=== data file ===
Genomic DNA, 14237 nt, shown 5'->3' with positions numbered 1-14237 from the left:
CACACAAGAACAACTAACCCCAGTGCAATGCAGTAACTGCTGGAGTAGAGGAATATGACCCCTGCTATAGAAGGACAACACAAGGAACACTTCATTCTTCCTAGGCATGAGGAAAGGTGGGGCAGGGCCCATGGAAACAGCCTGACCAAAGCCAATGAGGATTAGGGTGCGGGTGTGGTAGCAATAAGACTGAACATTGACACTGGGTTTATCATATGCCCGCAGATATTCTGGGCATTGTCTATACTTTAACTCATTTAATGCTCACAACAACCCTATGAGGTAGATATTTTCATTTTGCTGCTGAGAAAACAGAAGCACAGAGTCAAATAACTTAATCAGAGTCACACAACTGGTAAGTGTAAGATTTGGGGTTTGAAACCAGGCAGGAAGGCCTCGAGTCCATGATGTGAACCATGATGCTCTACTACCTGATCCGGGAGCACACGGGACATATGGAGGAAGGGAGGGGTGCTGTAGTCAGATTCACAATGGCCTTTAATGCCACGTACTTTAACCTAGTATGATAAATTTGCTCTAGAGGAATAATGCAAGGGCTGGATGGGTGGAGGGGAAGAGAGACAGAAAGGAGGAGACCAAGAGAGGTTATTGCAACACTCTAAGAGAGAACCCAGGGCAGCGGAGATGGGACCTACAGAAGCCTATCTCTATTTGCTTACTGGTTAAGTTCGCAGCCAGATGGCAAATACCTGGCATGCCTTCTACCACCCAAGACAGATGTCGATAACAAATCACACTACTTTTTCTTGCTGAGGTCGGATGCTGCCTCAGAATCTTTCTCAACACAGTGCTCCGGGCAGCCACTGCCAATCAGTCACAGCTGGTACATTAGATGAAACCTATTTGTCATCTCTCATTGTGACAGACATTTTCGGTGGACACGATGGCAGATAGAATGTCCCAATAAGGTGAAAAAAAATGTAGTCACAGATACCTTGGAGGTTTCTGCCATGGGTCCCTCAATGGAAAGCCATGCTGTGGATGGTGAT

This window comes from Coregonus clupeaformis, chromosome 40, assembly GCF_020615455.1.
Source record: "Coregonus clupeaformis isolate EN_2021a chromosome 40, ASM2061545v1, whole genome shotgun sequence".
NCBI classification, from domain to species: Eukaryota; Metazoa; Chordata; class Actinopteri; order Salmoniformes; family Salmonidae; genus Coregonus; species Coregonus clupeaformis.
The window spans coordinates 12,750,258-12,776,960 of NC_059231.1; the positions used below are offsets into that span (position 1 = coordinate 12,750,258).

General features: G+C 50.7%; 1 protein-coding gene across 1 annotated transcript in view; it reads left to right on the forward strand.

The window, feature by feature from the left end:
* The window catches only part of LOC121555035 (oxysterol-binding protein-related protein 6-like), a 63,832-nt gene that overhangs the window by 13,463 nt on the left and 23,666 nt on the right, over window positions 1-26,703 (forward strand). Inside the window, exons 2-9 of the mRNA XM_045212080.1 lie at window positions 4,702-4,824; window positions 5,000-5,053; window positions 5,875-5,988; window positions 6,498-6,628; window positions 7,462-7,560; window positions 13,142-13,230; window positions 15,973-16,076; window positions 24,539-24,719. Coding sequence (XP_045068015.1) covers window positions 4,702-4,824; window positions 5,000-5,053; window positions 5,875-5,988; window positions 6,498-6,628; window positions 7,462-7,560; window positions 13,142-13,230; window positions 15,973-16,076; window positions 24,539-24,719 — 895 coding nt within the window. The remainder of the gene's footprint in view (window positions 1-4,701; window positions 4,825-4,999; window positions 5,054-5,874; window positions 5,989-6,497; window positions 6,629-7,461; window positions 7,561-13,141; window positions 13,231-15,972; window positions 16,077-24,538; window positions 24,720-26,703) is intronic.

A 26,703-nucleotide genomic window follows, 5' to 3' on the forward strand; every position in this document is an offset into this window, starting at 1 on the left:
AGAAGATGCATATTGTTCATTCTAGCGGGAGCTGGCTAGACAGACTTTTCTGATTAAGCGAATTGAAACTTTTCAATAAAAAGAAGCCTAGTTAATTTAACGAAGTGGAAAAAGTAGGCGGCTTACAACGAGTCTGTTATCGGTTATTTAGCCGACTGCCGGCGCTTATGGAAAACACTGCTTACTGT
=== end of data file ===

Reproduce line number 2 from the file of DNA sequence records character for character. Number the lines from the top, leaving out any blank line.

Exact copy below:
CACACAAGAACAACTAACCCCAGTGCAATGCAGTAACTGCTGGAGTAGAGGAATATGACCCCTGCTATAGAAGGACAACACAAGGAACACTTCATTCTTCCTAGGCATGAGGAAAGGTGGGGCAGGGCCCATGGAAACAGCCTGACCAAAGCCAATGAGGATTAGGGTGCGGGTGTGGTAGCAATAAGACTGAACATTGACACTGGGTTTATCATATGCCCGCAGATATTCTGGGCATTGTCTATACTTTAACTCATTTAATGCTCACAACAACCCTATGAGGTAGATATTTTCATTTTGCTGCTGAGAAAACAGAAGCACAGAGTCAAATAACTTAATCAGAGTCACACAACTGGTAAGTGTAAGATTTGGGGTTTGAAACCAGGCAGGAAGGCCTCGAGTCCATGATGTGAACCATGATGCTCTACTACCTGATCCGGGAGCACACGGGACATATGGAGGAAGGGAGGGGTGCTGTAGTCAGATTCACAATGGCCTTTAATGCCACGTACTTTAACCTAGTATGATAAATTTGCTCTAGAGGAATAATGCAAGGGCTGGATGGGTGGAGGGGAAGAGAGACAGAAAGGAGGAGACCAAGAGAGGTTATTGCAACACTCTAAGAGAGAACCCAGGGCAGCGGAGATGGGACCTACAGAAGCCTATCTCTATTTGCTTACTGGTTAAGTTCGCAGCCAGATGGCAAATACCTGGCATGCCTTCTACCACCCAAGACAGATGTCGATAACAAATCACACTACTTTTTCTTGCTGAGGTCGGATGCTGCCTCAGAATCTTTCTCAACACAGTGCTCCGGGCAGCCACTGCCAATCAGTCACAGCTGGTACATTAGATGAAACCTATTTGTCATCTCTCATTGTGACAGACATTTTCGGTGGACACGATGGCAGATAGAATGTCCCAATAAGGTGAAAAAAAATGTAGTCACAGATACCTTGGAGGTTTCTGCCATGGGTCCCTCAATGGAAAGCCATGCTGTGGATGGTGAT